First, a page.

Low-cost, high flexibility and transportable exhibitions are an up-and-coming tool for heritage institutions who wish to present their collections outside to new audiences. But they often come at a steep price or lack the control and engagement that works within the walls of an institution. As an outcome of Europeana Space, the three year EU-funded project aiming at catalyse the re-use of digital cultural heritage materials and pursue new business models, partners Noterik, iMinds, Netherlands Institute for Sound and Vision, Fondazione Sistema Toscana, KU Leuven and more banded together to merge their learnings and developments. The result is MuPoP, a new breed of pop-up museums.
MuPoP aims to create the technical and material space to foster re-use of cultural heritage in a new and innovative way. A hybrid of both a digital and physical museum exhibition, MuPoP is a way to showcase many of the prototypical ideas that have resulted from the pilot projects developed during Europeana Space, including interactive TV, photography, games, dance and hybrid publishing.
Learning from current trends
The key values of MuPoP are mobilisation, customization and ease of use. Cost for space rental, billboards or customised tech can be a severe barrier of access for institutions aiming to present their collection outside their walls.Years ago, the situation was very similar when presenting high quality curated content on the web. But with the introduction of free and open source services such as Omeka, Timeline.js and the Google Cultural Institute, organisations now have numerous low-cost options that previously were only available to the major players.
Equally, the more recent International Image Interoperability Framework is creating standards and tools simplifying web presentation and transfer of images plus enrichments; while Wikimedia Commons, Europeana and the Internet Archive offer a free place where institutes can share their open collections with tens of millions of users.
Keep it simple
Embracing these trends while innovating new ways to use public and open spaces, MuPoP has succeeded in offering an ideal service for any institution, of any technical competence, and any size. The strength comes from using the incredibly powerful tool most users have in their pocket a smartphone, an inexpensive HDMI stick computer, and several TV screens with HDMI capabilities.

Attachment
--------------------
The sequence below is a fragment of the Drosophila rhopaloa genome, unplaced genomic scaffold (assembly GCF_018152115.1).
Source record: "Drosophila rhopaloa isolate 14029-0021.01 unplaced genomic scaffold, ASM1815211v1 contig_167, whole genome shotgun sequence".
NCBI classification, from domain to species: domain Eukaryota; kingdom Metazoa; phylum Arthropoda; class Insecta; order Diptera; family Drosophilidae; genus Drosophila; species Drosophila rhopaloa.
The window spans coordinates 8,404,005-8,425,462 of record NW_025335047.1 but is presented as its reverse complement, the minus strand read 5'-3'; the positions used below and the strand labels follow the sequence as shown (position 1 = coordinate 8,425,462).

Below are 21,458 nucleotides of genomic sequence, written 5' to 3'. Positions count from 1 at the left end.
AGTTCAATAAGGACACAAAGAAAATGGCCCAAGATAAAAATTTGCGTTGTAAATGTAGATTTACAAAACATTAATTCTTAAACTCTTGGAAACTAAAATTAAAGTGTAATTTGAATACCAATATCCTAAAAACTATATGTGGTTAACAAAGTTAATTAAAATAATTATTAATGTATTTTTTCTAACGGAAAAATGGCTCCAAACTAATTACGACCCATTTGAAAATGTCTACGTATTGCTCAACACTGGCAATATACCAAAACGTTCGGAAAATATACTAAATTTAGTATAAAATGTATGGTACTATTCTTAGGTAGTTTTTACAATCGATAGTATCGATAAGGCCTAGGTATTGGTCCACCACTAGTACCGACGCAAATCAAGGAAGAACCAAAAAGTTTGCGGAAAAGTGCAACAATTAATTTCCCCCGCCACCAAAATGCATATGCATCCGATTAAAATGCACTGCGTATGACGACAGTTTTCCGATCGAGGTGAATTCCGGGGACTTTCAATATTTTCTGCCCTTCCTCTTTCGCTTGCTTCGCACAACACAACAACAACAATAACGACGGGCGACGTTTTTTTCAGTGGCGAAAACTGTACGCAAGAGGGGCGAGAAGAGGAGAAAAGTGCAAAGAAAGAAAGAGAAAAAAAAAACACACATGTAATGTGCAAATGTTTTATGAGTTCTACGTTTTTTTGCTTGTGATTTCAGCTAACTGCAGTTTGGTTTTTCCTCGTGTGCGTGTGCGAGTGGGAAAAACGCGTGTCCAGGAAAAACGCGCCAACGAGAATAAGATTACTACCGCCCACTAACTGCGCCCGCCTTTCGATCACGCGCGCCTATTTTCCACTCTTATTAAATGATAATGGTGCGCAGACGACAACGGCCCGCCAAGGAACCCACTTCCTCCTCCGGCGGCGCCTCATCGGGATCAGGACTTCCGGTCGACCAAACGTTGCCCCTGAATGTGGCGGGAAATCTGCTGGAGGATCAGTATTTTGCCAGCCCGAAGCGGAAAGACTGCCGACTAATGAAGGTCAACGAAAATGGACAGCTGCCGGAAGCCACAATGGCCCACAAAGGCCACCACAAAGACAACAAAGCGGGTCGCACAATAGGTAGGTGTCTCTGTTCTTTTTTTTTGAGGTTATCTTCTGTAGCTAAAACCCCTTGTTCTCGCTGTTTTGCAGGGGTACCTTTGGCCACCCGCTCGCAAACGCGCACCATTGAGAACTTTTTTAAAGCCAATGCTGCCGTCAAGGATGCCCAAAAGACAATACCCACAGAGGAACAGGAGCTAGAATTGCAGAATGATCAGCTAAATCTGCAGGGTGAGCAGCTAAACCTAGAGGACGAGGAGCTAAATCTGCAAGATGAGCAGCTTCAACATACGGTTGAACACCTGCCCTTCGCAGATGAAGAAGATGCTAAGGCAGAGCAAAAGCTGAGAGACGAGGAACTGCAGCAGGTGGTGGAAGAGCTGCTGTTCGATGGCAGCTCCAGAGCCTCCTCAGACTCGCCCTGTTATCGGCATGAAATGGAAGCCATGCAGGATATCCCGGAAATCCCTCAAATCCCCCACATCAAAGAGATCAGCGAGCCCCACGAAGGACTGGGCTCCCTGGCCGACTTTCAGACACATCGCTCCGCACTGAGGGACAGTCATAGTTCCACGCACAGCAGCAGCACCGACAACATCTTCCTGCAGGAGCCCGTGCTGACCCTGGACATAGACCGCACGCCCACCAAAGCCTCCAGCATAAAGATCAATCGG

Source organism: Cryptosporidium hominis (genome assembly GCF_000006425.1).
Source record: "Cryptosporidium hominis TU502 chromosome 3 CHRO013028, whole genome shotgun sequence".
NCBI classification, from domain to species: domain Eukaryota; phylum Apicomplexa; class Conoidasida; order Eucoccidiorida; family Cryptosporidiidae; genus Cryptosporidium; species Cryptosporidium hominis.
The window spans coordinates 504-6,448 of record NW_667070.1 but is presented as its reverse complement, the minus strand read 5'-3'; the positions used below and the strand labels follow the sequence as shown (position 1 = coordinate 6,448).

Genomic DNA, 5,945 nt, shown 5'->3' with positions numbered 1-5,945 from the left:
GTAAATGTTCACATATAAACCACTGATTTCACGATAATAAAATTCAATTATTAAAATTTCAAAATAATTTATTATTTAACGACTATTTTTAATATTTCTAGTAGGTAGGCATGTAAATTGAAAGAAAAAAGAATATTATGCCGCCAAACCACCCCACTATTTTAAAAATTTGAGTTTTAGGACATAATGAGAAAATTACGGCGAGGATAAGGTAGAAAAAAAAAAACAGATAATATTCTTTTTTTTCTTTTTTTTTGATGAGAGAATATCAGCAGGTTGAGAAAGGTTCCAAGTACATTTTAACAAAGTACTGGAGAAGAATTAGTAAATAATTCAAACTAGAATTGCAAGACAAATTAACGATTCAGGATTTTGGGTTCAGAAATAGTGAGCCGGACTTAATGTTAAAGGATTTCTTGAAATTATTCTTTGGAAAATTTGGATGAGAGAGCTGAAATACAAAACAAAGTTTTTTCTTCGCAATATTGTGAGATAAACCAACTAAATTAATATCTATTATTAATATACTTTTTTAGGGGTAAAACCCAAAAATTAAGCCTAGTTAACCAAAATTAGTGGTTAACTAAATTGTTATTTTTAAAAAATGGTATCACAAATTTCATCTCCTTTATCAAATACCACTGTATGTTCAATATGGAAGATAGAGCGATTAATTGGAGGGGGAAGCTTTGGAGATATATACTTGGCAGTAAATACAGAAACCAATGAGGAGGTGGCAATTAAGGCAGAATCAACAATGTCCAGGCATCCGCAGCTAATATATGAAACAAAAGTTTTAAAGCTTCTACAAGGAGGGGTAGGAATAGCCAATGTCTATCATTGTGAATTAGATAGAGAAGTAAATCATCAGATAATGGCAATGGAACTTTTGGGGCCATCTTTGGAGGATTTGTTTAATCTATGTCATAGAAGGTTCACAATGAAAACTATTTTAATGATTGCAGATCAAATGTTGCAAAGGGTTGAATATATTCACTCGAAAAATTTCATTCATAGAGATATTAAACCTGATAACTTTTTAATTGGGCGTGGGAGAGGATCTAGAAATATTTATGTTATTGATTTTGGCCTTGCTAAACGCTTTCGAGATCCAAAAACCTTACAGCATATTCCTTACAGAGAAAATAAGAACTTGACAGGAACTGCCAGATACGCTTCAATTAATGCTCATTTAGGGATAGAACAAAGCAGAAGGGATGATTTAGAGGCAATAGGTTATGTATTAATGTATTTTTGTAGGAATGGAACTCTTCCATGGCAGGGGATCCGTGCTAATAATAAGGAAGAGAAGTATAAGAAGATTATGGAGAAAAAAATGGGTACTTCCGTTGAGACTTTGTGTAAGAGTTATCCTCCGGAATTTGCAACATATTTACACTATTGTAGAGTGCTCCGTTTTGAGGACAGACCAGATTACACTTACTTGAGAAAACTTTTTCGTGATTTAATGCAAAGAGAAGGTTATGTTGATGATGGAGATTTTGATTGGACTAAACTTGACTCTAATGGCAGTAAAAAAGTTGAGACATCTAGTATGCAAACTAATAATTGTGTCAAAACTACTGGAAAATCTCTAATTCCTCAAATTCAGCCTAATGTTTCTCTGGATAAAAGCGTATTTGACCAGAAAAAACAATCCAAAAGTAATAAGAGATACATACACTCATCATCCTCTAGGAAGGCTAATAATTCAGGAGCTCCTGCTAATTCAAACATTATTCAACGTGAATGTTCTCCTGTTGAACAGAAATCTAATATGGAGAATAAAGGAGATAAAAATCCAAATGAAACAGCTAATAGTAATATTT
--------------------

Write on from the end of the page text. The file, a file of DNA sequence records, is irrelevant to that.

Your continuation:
Lastly, one of the main issues about museum apps is about convincing users to download it. QR codes can be burdensome, and renting a device from the museum is perhaps out of the price range for some visitors. To avoid these questions and get the users engaged right away, MuPoP uses HTML5 and a web browser turning the user’s smartphone into a remote control by typing in a simple URL.
MuPoP installation at the Netherlands Institute for Sound and Vision. CC-BY Daniel Ockeloen.
MuPoP has already been used four times for four curations (Belle Époque: “Man meets world” Europeana Fashion, Dutch State Mines, and Hieronymus Bosch) in five different locations across Europe, with more to come. For those looking for the complete package deal, the Netherlands Institute for Sound and Vision has commissioned a fantastic housing unit specifically for MuPoP that can be easily transported.
Are you an insitute interesting in using MuPoP and taking your collection to the people? Contact the Netherlands Institute for Sound and Vision and Noterik at www.mupop.net
Would you like to get hands on with MuPoP? Sound and Vision will be demoing the installation at the Museum and the Web Conference on 19-22 April, in Cleveland, Ohioso be sure to swing by if you're in attendance!